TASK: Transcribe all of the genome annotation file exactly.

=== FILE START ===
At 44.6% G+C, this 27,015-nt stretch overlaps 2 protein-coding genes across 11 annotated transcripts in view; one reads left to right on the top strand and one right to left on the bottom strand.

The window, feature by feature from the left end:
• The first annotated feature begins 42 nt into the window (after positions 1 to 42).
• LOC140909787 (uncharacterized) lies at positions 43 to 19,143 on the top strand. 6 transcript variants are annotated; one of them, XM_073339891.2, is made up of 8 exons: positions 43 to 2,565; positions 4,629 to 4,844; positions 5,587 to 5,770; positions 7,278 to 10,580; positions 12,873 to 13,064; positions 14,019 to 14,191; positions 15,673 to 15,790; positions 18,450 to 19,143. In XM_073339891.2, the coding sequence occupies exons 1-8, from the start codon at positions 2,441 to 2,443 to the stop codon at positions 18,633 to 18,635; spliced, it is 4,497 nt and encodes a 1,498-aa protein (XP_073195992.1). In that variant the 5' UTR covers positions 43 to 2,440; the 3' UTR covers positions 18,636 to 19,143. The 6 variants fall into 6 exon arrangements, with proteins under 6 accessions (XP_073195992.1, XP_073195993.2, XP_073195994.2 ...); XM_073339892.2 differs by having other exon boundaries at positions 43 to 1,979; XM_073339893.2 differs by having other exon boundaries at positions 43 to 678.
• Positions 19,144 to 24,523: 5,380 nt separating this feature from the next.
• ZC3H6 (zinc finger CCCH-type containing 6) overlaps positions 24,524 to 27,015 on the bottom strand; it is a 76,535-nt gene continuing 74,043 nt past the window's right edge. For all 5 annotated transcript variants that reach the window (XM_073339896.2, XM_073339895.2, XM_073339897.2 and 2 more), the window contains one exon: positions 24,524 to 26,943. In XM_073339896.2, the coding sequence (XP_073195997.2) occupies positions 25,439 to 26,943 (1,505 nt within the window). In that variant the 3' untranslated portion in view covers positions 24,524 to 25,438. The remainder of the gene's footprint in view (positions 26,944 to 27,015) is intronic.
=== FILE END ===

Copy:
At 44.6% G+C, this 27,015-nt stretch overlaps 2 protein-coding genes across 11 annotated transcripts in view; one reads left to right on the top strand and one right to left on the bottom strand.

The window, feature by feature from the left end:
• The first annotated feature begins 42 nt into the window (after positions 1 to 42).
• LOC140909787 (uncharacterized) lies at positions 43 to 19,143 on the top strand. 6 transcript variants are annotated; one of them, XM_073339891.2, is made up of 8 exons: positions 43 to 2,565; positions 4,629 to 4,844; positions 5,587 to 5,770; positions 7,278 to 10,580; positions 12,873 to 13,064; positions 14,019 to 14,191; positions 15,673 to 15,790; positions 18,450 to 19,143. In XM_073339891.2, the coding sequence occupies exons 1-8, from the start codon at positions 2,441 to 2,443 to the stop codon at positions 18,633 to 18,635; spliced, it is 4,497 nt and encodes a 1,498-aa protein (XP_073195992.1). In that variant the 5' UTR covers positions 43 to 2,440; the 3' UTR covers positions 18,636 to 19,143. The 6 variants fall into 6 exon arrangements, with proteins under 6 accessions (XP_073195992.1, XP_073195993.2, XP_073195994.2 ...); XM_073339892.2 differs by having other exon boundaries at positions 43 to 1,979; XM_073339893.2 differs by having other exon boundaries at positions 43 to 678.
• Positions 19,144 to 24,523: 5,380 nt separating this feature from the next.
• ZC3H6 (zinc finger CCCH-type containing 6) overlaps positions 24,524 to 27,015 on the bottom strand; it is a 76,535-nt gene continuing 74,043 nt past the window's right edge. For all 5 annotated transcript variants that reach the window (XM_073339896.2, XM_073339895.2, XM_073339897.2 and 2 more), the window contains one exon: positions 24,524 to 26,943. In XM_073339896.2, the coding sequence (XP_073195997.2) occupies positions 25,439 to 26,943 (1,505 nt within the window). In that variant the 3' untranslated portion in view covers positions 24,524 to 25,438. The remainder of the gene's footprint in view (positions 26,944 to 27,015) is intronic.